Jurgen Klinsmann called it the most painful defeat of his five-year tenure. American soccer fans probably find it hard to disagree. The men’s national team’s 4-0 loss in Costa Rica Tuesday left many feeling empty—except for a tinge of frustration, perhaps even anger or rage. That very sensation has arisen a tad too often over the past five years, and particularly over the past two.
Tuesday night was terrible; but it wasn’t totally out of character for a team and coach that have slumped to a number of deflating defeats. Since Klinsmann took over, to his credit, he’s overseen some notable friendly wins, a Gold Cup title, a World Cup knockout berth and a Copa America semifinal run. But he’s also lost some games of great significance, several of which stand above the rest as particularly poor or catastrophic.
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Here’s a look at the five worst defeats for the U.S. under Klinsmann, with five (dis)honorable mentions below:
Costa Rica 4, USA 0: 2018 World Cup qualifying Hexagonal
There’s no need for a full explanation here. You saw it, or at least read about it. You probably also read about what has become an increasingly popular opinion, that Klinsmann has to go. Tuesday night was a full-fledged disaster, and, as Klinsmann said, might be the worst defeat of these five.
If you were to pick out a 45 minutes when the Klinsmann era turned sour, it may very well be the first 45 in Atlanta last summer. The U.S. had cruised to the semifinals of the Gold Cup on home soil, but goals from two MLSers—Darren Mattocks and Giles Barnes—five minutes apart were destabilizing to say the least.
Michael Bradley pulled a goal back right after halftime, but the U.S.’s 40-plus-minute search for an equalizer returned nothing but despair.
Sure, the game was fluky. The Jamaican goals came off a long throw and from a free kick after Brad Guzan, trying to spring a counter, had strayed outside his box with the ball in his hands. The U.S. monopolized possession and chances, especially after halftime. But that didn’t mitigate the embarrassment of a loss on a big stage–and on home soil–to a clearly inferior opponent.
Though the U.S. was thoroughly outclassed over 120 minutes, the extra-time defeat in Los Angeles wasn’t an abjectly terrible result—at least not superficially. But it represented a big-picture shortcoming: The Yanks missed out on the 2017 Confederations Cup, a stated goal, and a tournament of real significance the last time the U.S. qualified in 2009.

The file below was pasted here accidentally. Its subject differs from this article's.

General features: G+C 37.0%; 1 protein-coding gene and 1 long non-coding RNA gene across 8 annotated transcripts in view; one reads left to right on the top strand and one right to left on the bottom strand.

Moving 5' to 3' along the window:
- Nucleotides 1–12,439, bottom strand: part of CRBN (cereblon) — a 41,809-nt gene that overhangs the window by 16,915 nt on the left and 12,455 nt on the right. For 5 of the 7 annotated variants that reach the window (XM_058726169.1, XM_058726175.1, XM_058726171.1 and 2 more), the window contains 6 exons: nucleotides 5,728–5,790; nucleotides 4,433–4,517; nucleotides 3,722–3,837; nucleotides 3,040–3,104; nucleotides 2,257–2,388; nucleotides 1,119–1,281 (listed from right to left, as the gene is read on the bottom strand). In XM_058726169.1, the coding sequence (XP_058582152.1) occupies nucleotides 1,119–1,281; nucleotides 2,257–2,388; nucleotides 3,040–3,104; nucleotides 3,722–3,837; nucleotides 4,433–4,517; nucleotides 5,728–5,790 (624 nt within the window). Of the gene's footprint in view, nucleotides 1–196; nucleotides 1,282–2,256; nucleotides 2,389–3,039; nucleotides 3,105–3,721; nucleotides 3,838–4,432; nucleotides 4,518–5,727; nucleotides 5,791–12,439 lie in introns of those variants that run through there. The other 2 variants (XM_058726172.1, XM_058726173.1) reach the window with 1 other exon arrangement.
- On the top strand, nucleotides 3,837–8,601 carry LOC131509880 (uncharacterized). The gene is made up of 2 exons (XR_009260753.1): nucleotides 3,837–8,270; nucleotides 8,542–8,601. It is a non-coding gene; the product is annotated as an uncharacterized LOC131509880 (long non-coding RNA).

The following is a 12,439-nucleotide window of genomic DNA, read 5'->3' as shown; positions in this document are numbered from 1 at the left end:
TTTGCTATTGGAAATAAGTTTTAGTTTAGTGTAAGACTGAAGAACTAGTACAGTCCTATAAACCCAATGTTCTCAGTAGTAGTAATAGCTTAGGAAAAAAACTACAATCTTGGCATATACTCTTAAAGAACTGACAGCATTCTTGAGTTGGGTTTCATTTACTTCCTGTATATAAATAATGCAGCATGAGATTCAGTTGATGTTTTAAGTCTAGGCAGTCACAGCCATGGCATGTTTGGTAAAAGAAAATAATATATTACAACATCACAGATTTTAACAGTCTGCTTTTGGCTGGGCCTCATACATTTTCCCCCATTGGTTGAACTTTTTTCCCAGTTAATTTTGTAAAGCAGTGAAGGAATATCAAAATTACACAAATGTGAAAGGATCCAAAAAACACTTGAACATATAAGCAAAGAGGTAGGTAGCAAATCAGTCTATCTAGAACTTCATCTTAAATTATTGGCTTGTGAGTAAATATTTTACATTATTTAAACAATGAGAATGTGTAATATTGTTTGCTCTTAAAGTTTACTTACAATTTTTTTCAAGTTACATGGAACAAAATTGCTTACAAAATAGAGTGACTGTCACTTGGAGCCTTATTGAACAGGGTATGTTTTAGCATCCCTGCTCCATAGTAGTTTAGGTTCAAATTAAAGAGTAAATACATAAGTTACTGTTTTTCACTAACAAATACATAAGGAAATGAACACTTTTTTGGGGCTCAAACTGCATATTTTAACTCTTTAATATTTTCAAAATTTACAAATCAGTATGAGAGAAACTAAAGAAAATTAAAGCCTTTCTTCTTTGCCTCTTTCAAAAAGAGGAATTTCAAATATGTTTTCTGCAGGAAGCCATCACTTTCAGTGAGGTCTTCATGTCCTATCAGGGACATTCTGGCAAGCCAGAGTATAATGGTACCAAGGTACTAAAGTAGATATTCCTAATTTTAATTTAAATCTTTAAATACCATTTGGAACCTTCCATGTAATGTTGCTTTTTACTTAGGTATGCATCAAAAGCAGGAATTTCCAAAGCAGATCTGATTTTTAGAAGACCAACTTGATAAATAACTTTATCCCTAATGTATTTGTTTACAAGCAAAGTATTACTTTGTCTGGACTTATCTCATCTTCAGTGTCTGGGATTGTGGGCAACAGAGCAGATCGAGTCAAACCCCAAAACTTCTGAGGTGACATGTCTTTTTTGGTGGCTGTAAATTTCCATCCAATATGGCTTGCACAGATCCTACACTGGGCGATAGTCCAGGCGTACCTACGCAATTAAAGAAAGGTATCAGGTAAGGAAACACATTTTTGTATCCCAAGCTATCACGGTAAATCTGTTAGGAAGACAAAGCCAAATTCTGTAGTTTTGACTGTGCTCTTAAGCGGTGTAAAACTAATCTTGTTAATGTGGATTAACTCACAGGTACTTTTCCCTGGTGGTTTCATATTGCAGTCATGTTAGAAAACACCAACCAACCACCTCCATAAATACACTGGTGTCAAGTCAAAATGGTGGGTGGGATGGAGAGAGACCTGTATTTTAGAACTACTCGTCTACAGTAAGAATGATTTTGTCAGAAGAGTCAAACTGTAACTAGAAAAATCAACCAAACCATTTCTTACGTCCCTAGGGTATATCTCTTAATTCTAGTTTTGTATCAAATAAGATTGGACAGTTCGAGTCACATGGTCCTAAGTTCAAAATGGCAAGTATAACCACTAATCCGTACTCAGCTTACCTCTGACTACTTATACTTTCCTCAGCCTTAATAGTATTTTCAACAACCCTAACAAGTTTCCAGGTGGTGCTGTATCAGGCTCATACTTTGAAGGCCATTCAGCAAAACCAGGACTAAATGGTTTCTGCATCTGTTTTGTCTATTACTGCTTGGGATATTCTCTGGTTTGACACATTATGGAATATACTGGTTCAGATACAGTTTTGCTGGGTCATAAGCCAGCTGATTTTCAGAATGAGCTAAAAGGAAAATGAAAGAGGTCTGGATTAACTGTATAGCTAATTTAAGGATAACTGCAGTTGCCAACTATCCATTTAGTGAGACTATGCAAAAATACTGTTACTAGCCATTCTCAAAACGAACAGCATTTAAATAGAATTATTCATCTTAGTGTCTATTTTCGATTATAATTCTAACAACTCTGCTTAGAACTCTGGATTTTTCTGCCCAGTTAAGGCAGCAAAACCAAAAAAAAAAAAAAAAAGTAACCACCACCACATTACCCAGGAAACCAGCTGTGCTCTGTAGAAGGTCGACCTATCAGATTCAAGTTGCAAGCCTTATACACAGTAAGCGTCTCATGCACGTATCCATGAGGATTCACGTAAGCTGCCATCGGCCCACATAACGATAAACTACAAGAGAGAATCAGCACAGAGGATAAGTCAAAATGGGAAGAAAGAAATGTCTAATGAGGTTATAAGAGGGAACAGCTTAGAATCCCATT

Paul Aguilar’s stunning volley was the difference in a back-and-forth game that saw the U.S. come from behind twice. But Mexico fully deserved its victory.
Excluding Olympic qualifying, this—the Gold Cup semifinal exit coupled with the CONCACAF Cup loss—was the first, and perhaps only, definitive large-scale failure of the Klinsmann regime.
Guatemala 2, USA 0: 2018 World Cup qualifying semifinal round
The U.S. kicked off the competitive portion of 2016 with a pathetic 2-0 loss in Guatemala in the penultimate round of qualifying. Having drawn 0-0 with Trinidad and Tobago back in November, the result left the U.S. in third place in a group out of which only two teams would advance.
The match’s script was becoming an all too familiar one. Klinsmann made confounding lineup decisions. Shaky play at the back in an unfamiliar environment gifted goals to a lesser opponent. The U.S., which found itself down 2-0 after 15 minutes, then struggled to break down that lesser opponent.
The U.S. would eventually qualify for the Hex with relative ease. But the ignominy of this night on Guatemala City would linger.
Argentina 4, USA 0: 2016 Copa America Centenario semifinals
A run to the semifinals of a tournament that featured top South American teams and Mexico should have been seen as a success. In retrospect, however, all anybody could think of were these putrid 90 minutes in Houston. The U.S. was disjointed and underwhelming, even relative to expectations. Klinsmann’s side didn’t record a single shot of any kind. And they were subjected to Lionel Messi’s magic.